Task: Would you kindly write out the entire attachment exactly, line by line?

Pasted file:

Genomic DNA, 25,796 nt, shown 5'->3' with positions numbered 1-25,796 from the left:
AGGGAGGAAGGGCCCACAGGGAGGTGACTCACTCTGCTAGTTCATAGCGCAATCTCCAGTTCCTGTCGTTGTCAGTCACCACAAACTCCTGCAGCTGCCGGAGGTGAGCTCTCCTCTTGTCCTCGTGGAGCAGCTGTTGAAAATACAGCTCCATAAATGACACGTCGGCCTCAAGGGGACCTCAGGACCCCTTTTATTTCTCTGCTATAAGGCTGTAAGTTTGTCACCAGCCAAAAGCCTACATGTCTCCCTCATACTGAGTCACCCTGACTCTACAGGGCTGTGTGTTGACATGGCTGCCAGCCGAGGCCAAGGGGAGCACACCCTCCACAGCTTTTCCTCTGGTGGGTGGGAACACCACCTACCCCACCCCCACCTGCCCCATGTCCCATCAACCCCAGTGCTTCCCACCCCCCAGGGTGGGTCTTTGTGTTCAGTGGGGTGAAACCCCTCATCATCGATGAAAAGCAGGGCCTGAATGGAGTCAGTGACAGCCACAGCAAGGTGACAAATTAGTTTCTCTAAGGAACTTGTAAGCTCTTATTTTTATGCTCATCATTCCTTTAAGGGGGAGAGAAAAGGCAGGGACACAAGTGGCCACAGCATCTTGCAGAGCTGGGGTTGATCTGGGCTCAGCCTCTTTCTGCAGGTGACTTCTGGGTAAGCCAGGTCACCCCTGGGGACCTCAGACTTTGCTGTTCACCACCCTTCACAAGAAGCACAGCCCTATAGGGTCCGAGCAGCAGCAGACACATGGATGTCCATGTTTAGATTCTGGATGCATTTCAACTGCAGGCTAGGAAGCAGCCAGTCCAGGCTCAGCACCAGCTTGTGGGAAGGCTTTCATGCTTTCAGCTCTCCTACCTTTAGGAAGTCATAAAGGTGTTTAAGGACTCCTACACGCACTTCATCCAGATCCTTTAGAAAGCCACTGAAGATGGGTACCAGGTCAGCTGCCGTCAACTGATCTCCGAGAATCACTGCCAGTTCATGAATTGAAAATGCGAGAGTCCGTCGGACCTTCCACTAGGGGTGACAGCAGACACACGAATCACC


Genomic DNA, 25,796 nt, shown 5'->3' with positions numbered 1-25,796 from the left:
AGGGAGGAAGGGCCCACAGGGAGGTGACTCACTCTGCTAGTTCATAGCGCAATCTCCAGTTCCTGTCGTTGTCAGTCACCACAAACTCCTGCAGCTGCCGGAGGTGAGCTCTCCTCTTGTCCTCGTGGAGCAGCTGTTGAAAATACAGCTCCATAAATGACACGTCGGCCTCAAGGGGACCTCAGGACCCCTTTTATTTCTCTGCTATAAGGCTGTAAGTTTGTCACCAGCCAAAAGCCTACATGTCTCCCTCATACTGAGTCACCCTGACTCTACAGGGCTGTGTGTTGACATGGCTGCCAGCCGAGGCCAAGGGGAGCACACCCTCCACAGCTTTTCCTCTGGTGGGTGGGAACACCACCTACCCCACCCCCACCTGCCCCATGTCCCATCAACCCCAGTGCTTCCCACCCCCCAGGGTGGGTCTTTGTGTTCAGTGGGGTGAAACCCCTCATCATCGATGAAAAGCAGGGCCTGAATGGAGTCAGTGACAGCCACAGCAAGGTGACAAATTAGTTTCTCTAAGGAACTTGTAAGCTCTTATTTTTATGCTCATCATTCCTTTAAGGGGGAGAGAAAAGGCAGGGACACAAGTGGCCACAGCATCTTGCAGAGCTGGGGTTGATCTGGGCTCAGCCTCTTTCTGCAGGTGACTTCTGGGTAAGCCAGGTCACCCCTGGGGACCTCAGACTTTGCTGTTCACCACCCTTCACAAGAAGCACAGCCCTATAGGGTCCGAGCAGCAGCAGACACATGGATGTCCATGTTTAGATTCTGGATGCATTTCAACTGCAGGCTAGGAAGCAGCCAGTCCAGGCTCAGCACCAGCTTGTGGGAAGGCTTTCATGCTTTCAGCTCTCCTACCTTTAGGAAGTCATAAAGGTGTTTAAGGACTCCTACACGCACTTCATCCAGATCCTTTAGAAAGCCACTGAAGATGGGTACCAGGTCAGCTGCCGTCAACTGATCTCCGAGAATCACTGCCAGTTCATGAATTGAAAATGCGAGAGTCCGTCGGACCTTCCACTAGGGGTGACAGCAGACACACGAATCACC